Financial Crisis: The Greatest Hits
by Morgan Housel - The Motley Fool
"We conclude this financial crisis was avoidable," says the official report from the Financial Crisis Inquiry Commission, released yesterday. "The crisis was the result of human action and inaction, not of Mother Nature or computer models gone haywire."
The committee's report, two years in the making, is a 623-page tome of everything you could ever want to know about the financial crisis. Most of it is dry repetition of standard stuff reported ad nauseum over the past three years: Housing prices went up. Banks were idiots. The bubble popped. Hell broke loose.
But a few quotes caught my attention. Hopefully they will catch yours, too.
On regulation: We do not accept the view that regulators lacked the power to protect the financial system. They had ample power in many arenas and they chose not to use it. To give just three examples: the Securities and Exchange Commission could have required more capital and halted risky practices at the big investment banks. It did not. The Federal Reserve Bank of New York and other regulators could have clamped down on Citigroup's excesses in the run-up to the crisis. They did not. Policy makers and regulators could have stopped the runaway mortgage securitization train. They did not.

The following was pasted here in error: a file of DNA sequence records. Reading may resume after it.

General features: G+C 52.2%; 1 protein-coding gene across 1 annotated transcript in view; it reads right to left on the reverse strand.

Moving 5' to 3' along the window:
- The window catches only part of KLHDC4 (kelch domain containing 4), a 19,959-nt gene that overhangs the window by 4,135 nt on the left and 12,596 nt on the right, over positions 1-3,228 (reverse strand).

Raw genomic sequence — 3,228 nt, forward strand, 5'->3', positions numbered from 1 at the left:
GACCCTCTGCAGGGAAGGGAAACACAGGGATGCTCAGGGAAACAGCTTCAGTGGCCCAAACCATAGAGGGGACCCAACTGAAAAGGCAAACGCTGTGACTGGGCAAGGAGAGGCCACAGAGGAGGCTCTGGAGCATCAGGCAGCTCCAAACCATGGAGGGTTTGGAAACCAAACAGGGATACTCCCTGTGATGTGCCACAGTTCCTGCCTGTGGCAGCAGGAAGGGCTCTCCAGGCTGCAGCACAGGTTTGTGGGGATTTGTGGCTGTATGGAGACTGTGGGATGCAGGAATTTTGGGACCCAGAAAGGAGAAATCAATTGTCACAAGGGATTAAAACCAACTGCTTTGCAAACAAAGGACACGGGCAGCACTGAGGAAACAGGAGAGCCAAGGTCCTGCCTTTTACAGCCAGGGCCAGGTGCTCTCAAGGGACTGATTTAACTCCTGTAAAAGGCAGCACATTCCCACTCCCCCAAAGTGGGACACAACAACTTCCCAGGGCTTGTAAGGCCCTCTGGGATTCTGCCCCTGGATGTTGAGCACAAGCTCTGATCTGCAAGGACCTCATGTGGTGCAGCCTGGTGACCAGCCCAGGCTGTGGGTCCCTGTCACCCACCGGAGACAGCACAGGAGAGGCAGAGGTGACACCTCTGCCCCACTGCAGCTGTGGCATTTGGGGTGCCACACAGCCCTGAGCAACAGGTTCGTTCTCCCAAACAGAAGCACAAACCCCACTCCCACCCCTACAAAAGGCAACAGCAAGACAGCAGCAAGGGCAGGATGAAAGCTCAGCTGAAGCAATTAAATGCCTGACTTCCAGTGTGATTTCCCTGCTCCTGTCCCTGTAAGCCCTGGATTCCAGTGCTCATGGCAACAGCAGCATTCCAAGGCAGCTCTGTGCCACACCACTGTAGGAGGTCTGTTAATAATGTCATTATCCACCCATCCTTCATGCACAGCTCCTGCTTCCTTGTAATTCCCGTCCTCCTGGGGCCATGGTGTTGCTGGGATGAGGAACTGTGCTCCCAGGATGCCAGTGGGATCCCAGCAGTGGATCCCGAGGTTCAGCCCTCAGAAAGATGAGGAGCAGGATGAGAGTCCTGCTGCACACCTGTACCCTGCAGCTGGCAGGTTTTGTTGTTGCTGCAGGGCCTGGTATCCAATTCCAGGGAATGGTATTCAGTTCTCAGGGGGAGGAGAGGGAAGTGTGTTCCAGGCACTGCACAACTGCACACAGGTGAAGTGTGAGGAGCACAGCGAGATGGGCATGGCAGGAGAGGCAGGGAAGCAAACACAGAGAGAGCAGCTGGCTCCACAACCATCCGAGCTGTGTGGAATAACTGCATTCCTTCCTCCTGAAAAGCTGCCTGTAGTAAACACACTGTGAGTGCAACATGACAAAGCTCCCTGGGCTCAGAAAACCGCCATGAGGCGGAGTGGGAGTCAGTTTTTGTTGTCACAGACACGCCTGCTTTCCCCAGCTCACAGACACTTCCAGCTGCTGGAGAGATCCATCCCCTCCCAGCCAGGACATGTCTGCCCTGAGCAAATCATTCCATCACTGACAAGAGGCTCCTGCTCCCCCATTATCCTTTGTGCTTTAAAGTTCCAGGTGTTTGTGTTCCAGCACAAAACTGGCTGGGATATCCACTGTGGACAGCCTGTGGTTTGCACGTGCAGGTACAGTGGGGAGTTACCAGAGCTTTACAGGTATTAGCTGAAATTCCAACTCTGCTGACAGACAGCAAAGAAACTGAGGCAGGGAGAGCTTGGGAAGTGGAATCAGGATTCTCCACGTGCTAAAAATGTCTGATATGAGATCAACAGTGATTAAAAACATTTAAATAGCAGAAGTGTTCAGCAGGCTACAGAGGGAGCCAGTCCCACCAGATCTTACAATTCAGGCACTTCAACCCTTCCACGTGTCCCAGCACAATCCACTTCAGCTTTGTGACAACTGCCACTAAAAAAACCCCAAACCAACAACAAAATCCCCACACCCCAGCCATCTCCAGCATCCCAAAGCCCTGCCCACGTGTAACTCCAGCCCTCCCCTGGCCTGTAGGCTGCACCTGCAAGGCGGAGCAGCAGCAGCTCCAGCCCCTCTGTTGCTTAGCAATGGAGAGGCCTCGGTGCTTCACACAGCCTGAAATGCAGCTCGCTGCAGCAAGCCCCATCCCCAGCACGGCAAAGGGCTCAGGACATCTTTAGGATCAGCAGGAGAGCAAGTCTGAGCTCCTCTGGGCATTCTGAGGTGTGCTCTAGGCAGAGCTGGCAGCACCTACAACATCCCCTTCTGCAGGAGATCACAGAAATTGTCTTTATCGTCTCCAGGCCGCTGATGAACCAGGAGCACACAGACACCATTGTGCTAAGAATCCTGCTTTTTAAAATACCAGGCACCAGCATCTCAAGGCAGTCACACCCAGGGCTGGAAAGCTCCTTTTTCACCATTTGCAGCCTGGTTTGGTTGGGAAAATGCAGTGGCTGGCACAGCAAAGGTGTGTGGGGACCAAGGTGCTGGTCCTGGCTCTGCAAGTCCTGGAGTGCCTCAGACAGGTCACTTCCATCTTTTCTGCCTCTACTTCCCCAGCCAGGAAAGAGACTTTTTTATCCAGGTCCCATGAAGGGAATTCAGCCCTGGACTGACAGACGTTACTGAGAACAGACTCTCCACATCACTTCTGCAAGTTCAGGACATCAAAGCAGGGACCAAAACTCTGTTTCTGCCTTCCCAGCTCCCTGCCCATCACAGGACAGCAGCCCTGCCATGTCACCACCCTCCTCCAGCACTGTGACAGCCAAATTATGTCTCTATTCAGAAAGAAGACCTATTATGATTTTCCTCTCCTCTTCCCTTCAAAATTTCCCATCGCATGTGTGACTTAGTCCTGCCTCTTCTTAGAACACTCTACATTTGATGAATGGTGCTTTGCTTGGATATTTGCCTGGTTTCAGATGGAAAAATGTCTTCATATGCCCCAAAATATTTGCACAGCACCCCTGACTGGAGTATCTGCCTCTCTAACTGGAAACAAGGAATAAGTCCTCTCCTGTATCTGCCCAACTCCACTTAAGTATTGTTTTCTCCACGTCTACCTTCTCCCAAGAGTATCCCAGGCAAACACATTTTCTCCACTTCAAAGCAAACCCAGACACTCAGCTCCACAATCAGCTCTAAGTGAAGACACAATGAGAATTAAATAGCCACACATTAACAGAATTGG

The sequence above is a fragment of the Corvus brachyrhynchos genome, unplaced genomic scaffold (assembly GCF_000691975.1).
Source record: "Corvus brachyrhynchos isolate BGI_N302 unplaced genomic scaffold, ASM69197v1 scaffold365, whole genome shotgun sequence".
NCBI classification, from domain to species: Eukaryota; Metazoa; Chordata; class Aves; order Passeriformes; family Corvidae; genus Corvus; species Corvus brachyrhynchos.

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On Goldman Sachs (NYSE: GS) riding the AIG (NYSE: AIG) bailout train: Goldman also produced documents to the FCIC that showed it received $3.4 billion from AIG related to credit default swaps on CDOs that were not part of Maiden Lane III. Of that $3.4 billion, $1.9 billion was received after, and thus made possible by, the federal bailout of AIG. And most -- $2.9 billion -- of the total was for proprietary trades (that is, trades made solely for Goldman's benefit rather than on behalf of a client) largely relating to Goldman's Abacus CDOs. Thus, unlike the $14 billion received from AIG on trades in which Goldman owed the money to its own counterparties, this $2.9 billion was retained by Goldman.
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